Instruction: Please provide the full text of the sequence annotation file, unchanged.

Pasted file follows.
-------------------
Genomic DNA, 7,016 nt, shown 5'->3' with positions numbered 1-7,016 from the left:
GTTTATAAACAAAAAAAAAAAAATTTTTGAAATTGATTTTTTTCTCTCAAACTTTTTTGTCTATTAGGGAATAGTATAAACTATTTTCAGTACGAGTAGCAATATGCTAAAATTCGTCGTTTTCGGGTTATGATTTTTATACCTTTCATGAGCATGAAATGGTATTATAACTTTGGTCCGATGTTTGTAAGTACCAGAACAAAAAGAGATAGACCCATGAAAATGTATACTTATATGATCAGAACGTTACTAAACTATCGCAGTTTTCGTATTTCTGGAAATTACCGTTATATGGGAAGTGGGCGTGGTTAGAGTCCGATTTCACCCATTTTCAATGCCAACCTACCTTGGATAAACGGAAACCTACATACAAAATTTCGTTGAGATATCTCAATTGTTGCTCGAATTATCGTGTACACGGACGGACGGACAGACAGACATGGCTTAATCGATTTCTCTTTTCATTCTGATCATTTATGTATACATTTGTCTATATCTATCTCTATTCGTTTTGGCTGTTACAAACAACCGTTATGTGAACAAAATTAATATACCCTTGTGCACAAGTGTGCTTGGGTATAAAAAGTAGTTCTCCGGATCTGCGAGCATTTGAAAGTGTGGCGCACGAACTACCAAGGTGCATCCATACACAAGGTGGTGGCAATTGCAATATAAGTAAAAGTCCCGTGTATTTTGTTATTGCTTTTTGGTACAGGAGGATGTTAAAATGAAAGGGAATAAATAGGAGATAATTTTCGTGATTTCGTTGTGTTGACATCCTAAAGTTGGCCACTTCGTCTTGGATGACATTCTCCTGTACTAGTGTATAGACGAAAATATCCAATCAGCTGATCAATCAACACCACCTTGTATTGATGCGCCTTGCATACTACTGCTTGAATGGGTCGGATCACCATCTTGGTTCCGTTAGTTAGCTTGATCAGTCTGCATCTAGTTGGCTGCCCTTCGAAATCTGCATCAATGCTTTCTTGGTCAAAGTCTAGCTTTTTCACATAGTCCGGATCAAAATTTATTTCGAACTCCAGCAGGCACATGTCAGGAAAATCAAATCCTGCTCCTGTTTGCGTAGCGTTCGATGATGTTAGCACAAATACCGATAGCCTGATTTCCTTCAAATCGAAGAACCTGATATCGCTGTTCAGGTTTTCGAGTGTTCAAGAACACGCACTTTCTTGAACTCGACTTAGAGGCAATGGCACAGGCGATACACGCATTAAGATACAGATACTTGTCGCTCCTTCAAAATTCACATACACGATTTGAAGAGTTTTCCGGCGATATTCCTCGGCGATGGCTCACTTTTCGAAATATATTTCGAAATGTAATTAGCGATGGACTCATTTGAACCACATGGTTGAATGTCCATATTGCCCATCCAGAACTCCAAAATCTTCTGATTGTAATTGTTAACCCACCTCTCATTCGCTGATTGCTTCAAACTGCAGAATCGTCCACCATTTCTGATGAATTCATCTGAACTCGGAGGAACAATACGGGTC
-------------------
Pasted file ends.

Genomic DNA, 7,016 nt, shown 5'->3' with positions numbered 1-7,016 from the left:
GTTTATAAACAAAAAAAAAAAAATTTTTGAAATTGATTTTTTTCTCTCAAACTTTTTTGTCTATTAGGGAATAGTATAAACTATTTTCAGTACGAGTAGCAATATGCTAAAATTCGTCGTTTTCGGGTTATGATTTTTATACCTTTCATGAGCATGAAATGGTATTATAACTTTGGTCCGATGTTTGTAAGTACCAGAACAAAAAGAGATAGACCCATGAAAATGTATACTTATATGATCAGAACGTTACTAAACTATCGCAGTTTTCGTATTTCTGGAAATTACCGTTATATGGGAAGTGGGCGTGGTTAGAGTCCGATTTCACCCATTTTCAATGCCAACCTACCTTGGATAAACGGAAACCTACATACAAAATTTCGTTGAGATATCTCAATTGTTGCTCGAATTATCGTGTACACGGACGGACGGACAGACAGACATGGCTTAATCGATTTCTCTTTTCATTCTGATCATTTATGTATACATTTGTCTATATCTATCTCTATTCGTTTTGGCTGTTACAAACAACCGTTATGTGAACAAAATTAATATACCCTTGTGCACAAGTGTGCTTGGGTATAAAAAGTAGTTCTCCGGATCTGCGAGCATTTGAAAGTGTGGCGCACGAACTACCAAGGTGCATCCATACACAAGGTGGTGGCAATTGCAATATAAGTAAAAGTCCCGTGTATTTTGTTATTGCTTTTTGGTACAGGAGGATGTTAAAATGAAAGGGAATAAATAGGAGATAATTTTCGTGATTTCGTTGTGTTGACATCCTAAAGTTGGCCACTTCGTCTTGGATGACATTCTCCTGTACTAGTGTATAGACGAAAATATCCAATCAGCTGATCAATCAACACCACCTTGTATTGATGCGCCTTGCATACTACTGCTTGAATGGGTCGGATCACCATCTTGGTTCCGTTAGTTAGCTTGATCAGTCTGCATCTAGTTGGCTGCCCTTCGAAATCTGCATCAATGCTTTCTTGGTCAAAGTCTAGCTTTTTCACATAGTCCGGATCAAAATTTATTTCGAACTCCAGCAGGCACATGTCAGGAAAATCAAATCCTGCTCCTGTTTGCGTAGCGTTCGATGATGTTAGCACAAATACCGATAGCCTGATTTCCTTCAAATCGAAGAACCTGATATCGCTGTTCAGGTTTTCGAGTGTTCAAGAACACGCACTTTCTTGAACTCGACTTAGAGGCAATGGCACAGGCGATACACGCATTAAGATACAGATACTTGTCGCTCCTTCAAAATTCACATACACGATTTGAAGAGTTTTCCGGCGATATTCCTCGGCGATGGCTCACTTTTCGAAATATATTTCGAAATGTAATTAGCGATGGACTCATTTGAACCACATGGTTGAATGTCCATATTGCCCATCCAGAACTCCAAAATCTTCTGATTGTAATTGTTAACCCACCTCTCATTCGCTGATTGCTTCAAACTGCAGAATCGTCCACCATTTCTGATGAATTCATCTGAACTCGGAGGAACAATACGGGTC